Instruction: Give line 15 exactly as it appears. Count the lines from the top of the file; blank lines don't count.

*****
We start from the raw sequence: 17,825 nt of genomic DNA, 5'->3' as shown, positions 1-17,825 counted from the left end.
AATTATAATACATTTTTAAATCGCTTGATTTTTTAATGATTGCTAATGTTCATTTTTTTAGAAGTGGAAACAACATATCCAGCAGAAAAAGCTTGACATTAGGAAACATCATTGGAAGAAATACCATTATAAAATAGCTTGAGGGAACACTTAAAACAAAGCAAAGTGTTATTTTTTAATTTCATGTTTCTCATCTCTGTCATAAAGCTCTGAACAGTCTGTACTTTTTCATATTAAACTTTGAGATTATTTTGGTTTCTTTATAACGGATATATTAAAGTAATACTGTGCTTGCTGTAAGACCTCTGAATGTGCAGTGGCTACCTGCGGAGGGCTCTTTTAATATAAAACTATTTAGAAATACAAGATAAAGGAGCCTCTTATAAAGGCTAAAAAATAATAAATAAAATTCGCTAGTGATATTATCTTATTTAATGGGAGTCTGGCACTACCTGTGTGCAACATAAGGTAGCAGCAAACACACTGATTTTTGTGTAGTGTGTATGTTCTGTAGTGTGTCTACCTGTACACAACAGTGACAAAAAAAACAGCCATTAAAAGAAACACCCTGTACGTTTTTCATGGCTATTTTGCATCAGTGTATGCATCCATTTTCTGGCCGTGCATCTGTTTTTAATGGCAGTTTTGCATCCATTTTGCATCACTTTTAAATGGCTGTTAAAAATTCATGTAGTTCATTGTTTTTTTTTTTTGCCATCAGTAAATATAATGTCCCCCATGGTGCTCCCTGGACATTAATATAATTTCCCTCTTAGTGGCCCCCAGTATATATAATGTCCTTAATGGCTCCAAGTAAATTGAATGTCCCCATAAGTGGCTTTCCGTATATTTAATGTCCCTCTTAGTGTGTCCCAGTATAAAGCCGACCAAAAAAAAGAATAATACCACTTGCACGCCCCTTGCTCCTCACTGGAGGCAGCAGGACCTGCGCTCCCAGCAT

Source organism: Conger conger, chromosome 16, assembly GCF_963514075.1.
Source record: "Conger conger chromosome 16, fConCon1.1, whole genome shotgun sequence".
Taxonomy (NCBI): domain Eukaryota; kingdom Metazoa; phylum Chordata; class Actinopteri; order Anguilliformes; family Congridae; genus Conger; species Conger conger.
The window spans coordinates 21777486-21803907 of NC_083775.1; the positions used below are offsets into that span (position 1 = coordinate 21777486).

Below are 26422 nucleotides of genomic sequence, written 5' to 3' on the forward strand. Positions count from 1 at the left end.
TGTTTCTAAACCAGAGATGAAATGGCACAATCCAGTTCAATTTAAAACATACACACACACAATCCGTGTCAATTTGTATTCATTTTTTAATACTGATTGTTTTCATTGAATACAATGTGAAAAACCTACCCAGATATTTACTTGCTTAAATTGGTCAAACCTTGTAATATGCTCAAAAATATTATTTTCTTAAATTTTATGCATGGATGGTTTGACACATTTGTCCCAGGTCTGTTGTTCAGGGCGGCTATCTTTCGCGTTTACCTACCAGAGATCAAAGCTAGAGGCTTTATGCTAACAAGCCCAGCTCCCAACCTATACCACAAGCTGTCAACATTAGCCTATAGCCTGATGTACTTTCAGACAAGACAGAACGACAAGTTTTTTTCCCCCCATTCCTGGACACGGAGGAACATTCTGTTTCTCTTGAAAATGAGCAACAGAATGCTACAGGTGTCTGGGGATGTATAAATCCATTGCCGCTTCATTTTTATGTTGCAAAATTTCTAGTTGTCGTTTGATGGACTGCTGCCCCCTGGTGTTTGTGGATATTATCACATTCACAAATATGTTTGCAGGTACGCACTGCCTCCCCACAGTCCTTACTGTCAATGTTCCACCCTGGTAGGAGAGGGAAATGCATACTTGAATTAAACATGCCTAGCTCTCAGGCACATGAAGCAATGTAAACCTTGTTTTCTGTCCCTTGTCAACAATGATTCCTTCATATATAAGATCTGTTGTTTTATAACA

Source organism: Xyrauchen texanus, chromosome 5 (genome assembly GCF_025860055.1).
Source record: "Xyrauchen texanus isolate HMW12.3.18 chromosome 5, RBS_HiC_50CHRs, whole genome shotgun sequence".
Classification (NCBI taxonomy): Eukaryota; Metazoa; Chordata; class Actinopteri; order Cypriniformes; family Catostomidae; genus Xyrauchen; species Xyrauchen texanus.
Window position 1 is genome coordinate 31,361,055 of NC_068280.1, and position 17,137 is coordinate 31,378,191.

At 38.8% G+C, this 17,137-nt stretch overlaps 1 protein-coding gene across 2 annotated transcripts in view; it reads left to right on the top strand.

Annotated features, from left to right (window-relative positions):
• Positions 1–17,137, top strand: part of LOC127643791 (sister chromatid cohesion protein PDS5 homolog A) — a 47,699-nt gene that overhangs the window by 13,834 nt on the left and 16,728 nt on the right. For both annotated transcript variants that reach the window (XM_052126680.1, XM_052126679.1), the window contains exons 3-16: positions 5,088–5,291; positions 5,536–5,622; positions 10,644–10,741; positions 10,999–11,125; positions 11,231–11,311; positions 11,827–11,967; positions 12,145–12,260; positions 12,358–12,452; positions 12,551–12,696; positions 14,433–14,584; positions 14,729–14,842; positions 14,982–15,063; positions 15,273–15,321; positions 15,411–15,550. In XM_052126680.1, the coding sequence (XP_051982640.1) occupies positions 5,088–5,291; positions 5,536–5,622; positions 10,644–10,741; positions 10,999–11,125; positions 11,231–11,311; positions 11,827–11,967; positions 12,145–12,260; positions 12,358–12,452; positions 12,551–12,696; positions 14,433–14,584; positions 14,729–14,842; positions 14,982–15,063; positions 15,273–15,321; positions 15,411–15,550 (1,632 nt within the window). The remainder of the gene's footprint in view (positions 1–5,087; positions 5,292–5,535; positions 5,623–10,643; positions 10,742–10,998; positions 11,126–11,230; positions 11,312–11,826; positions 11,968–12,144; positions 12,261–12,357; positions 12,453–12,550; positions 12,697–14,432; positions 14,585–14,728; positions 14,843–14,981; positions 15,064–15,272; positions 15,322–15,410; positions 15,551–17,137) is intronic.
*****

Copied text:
• Positions 1–17,137, top strand: part of LOC127643791 (sister chromatid cohesion protein PDS5 homolog A) — a 47,699-nt gene that overhangs the window by 13,834 nt on the left and 16,728 nt on the right. For both annotated transcript variants that reach the window (XM_052126680.1, XM_052126679.1), the window contains exons 3-16: positions 5,088–5,291; positions 5,536–5,622; positions 10,644–10,741; positions 10,999–11,125; positions 11,231–11,311; positions 11,827–11,967; positions 12,145–12,260; positions 12,358–12,452; positions 12,551–12,696; positions 14,433–14,584; positions 14,729–14,842; positions 14,982–15,063; positions 15,273–15,321; positions 15,411–15,550. In XM_052126680.1, the coding sequence (XP_051982640.1) occupies positions 5,088–5,291; positions 5,536–5,622; positions 10,644–10,741; positions 10,999–11,125; positions 11,231–11,311; positions 11,827–11,967; positions 12,145–12,260; positions 12,358–12,452; positions 12,551–12,696; positions 14,433–14,584; positions 14,729–14,842; positions 14,982–15,063; positions 15,273–15,321; positions 15,411–15,550 (1,632 nt within the window). The remainder of the gene's footprint in view (positions 1–5,087; positions 5,292–5,535; positions 5,623–10,643; positions 10,742–10,998; positions 11,126–11,230; positions 11,312–11,826; positions 11,968–12,144; positions 12,261–12,357; positions 12,453–12,550; positions 12,697–14,432; positions 14,585–14,728; positions 14,843–14,981; positions 15,064–15,272; positions 15,322–15,410; positions 15,551–17,137) is intronic.